Last week the winds cleared away the smog and clouds from the sky. As I looked to the mountains, my breath was literally taken away. Although I have looked at these mountains many times, I never really saw what now was obvious to me: the clear definitions of the canyons, ridges, and vegetation. The green of the highlands had magnificent hues and shades. As you looked up, the green melted into the purple of the rock, which vanished into the white of the snow cap. I paused and gave thanks to the Creator for the glory of such a sight that gave me a sense of “wonder.”
I’ve been stopping myself more often to gaze at the mountains or a flower or a small child or the bustle of a busy restaurant because there is a lot of “wonder” to be found. I was saddened to think how I go through life so fast and furious that I miss the many wonder-full things that happen constantly around me.
At the center of worship is a sense of “wonder.” Wonder is what makes worship of God fabulous, deep, rich. Without a sense of “wonder”, worship becomes a chore, an obligation, something to check off your “to-do” list. Without “wonder”, worship deteriorates into “religion” (ugh!) Unfortunately, our churches are filled with “wonder-less worship” and “wonder-less” worshipers. Perhaps you can relate.
Everyone knows what “wonder” is. God brings it into everyone’s life at one time or another. The other evening I had our worship team share a time in their lives when they were filled with wonder. They had no difficulty in recalling such times: the birth of a child, the sense of the Spirit-leading, a mountain-top experience at camp. These are times of great clarity; we see things as they should be – and we are in awe. Unfortunately, these times are far and few between. We wonder (no pun intended) why God doesn’t zap us with more of these experiences.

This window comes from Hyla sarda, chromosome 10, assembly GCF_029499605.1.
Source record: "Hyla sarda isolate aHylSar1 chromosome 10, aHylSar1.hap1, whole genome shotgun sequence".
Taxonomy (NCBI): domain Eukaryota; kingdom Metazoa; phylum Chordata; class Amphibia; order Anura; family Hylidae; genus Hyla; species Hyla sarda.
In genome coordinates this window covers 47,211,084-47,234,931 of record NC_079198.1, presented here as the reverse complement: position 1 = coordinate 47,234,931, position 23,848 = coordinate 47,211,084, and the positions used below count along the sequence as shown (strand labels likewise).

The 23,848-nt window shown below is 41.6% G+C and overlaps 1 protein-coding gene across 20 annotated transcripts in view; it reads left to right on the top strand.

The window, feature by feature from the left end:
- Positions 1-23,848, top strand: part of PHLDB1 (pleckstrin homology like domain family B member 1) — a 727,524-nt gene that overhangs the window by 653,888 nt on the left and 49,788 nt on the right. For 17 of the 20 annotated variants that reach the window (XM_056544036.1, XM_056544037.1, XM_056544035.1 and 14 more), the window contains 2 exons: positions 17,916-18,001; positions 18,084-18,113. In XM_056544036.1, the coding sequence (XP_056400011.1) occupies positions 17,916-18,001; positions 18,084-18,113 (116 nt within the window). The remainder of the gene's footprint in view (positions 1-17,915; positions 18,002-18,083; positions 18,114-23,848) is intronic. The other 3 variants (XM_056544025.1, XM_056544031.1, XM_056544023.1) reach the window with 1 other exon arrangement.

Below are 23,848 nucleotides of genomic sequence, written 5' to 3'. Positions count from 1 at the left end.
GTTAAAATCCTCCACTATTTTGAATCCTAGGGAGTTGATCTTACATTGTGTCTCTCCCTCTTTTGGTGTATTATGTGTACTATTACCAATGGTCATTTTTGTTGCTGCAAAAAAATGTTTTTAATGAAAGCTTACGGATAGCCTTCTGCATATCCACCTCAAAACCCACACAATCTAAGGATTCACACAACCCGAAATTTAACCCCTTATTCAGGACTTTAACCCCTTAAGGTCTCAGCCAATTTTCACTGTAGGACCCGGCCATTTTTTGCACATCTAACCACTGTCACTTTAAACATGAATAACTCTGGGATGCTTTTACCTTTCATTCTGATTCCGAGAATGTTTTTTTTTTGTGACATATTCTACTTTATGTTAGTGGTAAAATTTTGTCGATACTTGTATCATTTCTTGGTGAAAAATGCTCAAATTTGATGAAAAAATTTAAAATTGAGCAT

I believe that God is wonderful all the time! The reason why we don’t “see” it is because we don’t seek it. Sometimes God has to literally hit us over the head with an epiphany or revelation (usually accompanied by some traumatic event – positive or negative) before we experience the “wonder.”
It’s amazing what lengths God goes through in order for His wonder-fullness to break through our hard hearts and distracted minds!
Remember, Jacob in Genesis? He had to run for his life (fleeing from his brother Esau) before God had his undivided attention in the wilderness. It was there that the Lord gave him the vision of the “Stairway to Heaven”. Finally, Jacob was in awe and worshiped: “Surely the presence of the Lord is in this place … and I never knew it!” (Genesis 28:16).
God’s presence was there all the time, it’s just that Jacob wasn’t aware of it until God had his attention. The lesson for us is that Instead of waiting for wonder to come us, God wants us to find it. I call this the discipline of “wonder-ment”. It is the attitude and mindset of discovering the wonder of God throughout our day and our experiences. God is there, the question is: are we looking for Him?
This discipline begins with two things that totally go against the grain of our busy culture: slowing and pausing. You’ve heard the expression: Slow down and smell the roses? That is the first step to wonder-ment. Slow down and look at the mountains. Stop at a park and breathe some fresh air. Pause at a busy mall and look at the people. Then, turn your attention to God: give Him praise for the scene of glory, lift up intercession for the lonely, busy people you see, laugh with Him as you watch children at play.
As you do this, don’t be surprised if God transports you into a sense of “wonder-ness”! Wonder is a not only huge portal for worship; it is an enormous portal for life itself. It elevates us past the mundane into the holy. But it begins by seeing the holy in the mundane, the everyday, and the ordinary.
One of my favorite scenes in the movie “Hook” is when one of the smallest of the Lost Boys (in Neverland) uses his hands to contort the face of Peter Bannister (who was once Peter Pan, but forgot who he was and ended up as a … corporate lawyer). After manipulating Bannister’s face to different expressions, the Boy lands on one and exclaims: “There you are, Peter. I knew you were in there!” And that was the beginning of Peter’s return to being who he really was, the Pan.
When we slow down and pause in the discipline of wonder-ment, we start to see the face of Jesus in everything. That is the beginning of wonder-filled worship, and the return of ourselves to who we really are: beloved children of the Most Wonderful God.